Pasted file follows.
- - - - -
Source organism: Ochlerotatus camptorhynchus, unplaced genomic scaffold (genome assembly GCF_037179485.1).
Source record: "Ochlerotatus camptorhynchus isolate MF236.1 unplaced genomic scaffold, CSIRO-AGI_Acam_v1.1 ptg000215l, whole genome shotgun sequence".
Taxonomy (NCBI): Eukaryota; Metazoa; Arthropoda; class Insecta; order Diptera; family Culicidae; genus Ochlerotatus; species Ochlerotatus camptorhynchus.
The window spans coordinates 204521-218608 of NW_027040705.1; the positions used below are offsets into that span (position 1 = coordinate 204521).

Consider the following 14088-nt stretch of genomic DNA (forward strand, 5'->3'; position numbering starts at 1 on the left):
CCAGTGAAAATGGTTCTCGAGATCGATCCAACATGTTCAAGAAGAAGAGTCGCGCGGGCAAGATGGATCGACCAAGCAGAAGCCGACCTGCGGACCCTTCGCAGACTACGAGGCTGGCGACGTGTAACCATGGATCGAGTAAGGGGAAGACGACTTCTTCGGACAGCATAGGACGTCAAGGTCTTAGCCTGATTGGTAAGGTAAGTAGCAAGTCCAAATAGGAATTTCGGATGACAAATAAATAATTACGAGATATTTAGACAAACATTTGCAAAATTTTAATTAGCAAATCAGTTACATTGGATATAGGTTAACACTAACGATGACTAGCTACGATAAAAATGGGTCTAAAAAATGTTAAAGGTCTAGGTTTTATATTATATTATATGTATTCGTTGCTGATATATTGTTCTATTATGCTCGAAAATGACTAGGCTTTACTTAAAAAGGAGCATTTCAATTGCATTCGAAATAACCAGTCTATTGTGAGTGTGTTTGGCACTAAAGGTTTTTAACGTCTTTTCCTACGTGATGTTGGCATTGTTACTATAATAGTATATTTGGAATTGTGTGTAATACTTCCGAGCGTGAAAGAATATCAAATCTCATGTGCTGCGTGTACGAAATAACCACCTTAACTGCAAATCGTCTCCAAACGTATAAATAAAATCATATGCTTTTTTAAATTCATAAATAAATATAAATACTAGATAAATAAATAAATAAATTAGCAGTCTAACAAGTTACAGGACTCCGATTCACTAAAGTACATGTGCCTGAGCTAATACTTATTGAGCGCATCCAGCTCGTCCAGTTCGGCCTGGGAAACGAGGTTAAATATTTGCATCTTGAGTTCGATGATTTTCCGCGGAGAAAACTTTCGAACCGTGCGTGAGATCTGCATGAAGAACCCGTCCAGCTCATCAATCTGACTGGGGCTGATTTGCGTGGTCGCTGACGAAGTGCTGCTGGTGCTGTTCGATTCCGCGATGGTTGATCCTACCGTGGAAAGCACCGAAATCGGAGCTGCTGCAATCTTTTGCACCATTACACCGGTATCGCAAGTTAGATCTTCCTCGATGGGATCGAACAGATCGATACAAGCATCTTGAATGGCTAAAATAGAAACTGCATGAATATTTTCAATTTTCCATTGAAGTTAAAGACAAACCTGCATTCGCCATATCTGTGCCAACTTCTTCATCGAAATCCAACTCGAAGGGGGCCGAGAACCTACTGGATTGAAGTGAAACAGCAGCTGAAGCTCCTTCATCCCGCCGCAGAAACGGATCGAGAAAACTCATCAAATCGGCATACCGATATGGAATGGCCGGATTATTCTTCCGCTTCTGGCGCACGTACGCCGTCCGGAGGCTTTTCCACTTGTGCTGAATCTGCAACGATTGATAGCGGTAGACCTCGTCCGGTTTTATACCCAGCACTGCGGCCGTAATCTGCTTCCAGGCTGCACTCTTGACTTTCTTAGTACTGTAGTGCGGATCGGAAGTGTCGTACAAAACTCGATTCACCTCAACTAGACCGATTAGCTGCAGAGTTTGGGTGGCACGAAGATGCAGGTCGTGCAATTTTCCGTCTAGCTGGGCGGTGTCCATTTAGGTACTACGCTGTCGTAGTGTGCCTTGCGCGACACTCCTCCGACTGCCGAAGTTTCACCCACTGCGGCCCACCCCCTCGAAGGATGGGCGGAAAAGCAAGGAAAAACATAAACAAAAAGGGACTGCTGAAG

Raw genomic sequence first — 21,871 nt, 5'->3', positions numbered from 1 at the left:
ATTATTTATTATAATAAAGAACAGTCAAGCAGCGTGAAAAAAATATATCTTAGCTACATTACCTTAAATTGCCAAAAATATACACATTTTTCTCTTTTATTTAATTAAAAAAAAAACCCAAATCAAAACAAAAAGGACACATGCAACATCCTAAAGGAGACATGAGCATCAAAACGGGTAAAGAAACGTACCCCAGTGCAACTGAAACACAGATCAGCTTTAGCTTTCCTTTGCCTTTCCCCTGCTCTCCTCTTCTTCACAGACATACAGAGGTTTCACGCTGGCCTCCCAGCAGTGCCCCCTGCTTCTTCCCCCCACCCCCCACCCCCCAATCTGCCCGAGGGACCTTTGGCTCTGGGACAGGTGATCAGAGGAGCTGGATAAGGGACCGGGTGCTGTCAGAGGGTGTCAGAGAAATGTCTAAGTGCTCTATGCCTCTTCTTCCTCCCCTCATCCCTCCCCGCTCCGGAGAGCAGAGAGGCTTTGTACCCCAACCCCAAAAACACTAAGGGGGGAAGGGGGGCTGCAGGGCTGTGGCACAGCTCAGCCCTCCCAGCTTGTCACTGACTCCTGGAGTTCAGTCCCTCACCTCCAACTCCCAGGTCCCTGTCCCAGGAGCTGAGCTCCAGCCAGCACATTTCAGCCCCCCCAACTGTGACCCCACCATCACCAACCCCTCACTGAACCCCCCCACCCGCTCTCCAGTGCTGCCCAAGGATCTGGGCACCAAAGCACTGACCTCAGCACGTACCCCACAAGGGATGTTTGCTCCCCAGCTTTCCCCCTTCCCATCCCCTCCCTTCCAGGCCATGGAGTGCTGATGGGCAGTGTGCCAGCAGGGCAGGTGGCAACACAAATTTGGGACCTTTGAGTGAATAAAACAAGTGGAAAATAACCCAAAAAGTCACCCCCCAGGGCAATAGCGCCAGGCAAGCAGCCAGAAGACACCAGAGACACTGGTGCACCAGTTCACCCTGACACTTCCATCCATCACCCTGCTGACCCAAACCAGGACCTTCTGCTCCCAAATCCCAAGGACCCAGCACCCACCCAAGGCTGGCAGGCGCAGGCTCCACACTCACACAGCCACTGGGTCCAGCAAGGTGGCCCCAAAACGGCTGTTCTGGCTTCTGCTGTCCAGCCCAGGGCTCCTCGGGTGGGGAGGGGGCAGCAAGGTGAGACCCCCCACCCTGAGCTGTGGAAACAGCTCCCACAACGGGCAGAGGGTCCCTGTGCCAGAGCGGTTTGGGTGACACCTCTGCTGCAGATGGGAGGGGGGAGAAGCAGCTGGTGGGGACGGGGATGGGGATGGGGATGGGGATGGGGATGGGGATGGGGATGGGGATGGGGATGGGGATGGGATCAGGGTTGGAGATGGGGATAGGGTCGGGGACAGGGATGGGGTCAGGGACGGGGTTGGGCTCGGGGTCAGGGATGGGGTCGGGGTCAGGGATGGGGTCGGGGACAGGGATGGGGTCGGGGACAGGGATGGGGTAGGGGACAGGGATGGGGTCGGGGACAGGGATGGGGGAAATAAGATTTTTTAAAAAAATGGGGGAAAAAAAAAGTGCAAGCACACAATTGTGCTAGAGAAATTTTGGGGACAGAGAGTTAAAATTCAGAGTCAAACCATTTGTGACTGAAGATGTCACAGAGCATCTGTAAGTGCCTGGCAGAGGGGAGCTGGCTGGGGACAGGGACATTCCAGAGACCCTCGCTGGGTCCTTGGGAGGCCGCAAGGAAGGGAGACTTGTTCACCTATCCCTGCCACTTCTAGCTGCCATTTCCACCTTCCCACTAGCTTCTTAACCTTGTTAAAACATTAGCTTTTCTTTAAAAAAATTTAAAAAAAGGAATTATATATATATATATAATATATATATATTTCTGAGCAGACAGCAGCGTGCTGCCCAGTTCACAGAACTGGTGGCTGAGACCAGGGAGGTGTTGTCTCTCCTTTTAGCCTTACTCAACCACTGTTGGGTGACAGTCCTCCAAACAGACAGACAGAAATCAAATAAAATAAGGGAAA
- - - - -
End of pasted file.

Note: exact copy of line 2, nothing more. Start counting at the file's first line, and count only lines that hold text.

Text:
Source record: "Ochlerotatus camptorhynchus isolate MF236.1 unplaced genomic scaffold, CSIRO-AGI_Acam_v1.1 ptg000215l, whole genome shotgun sequence".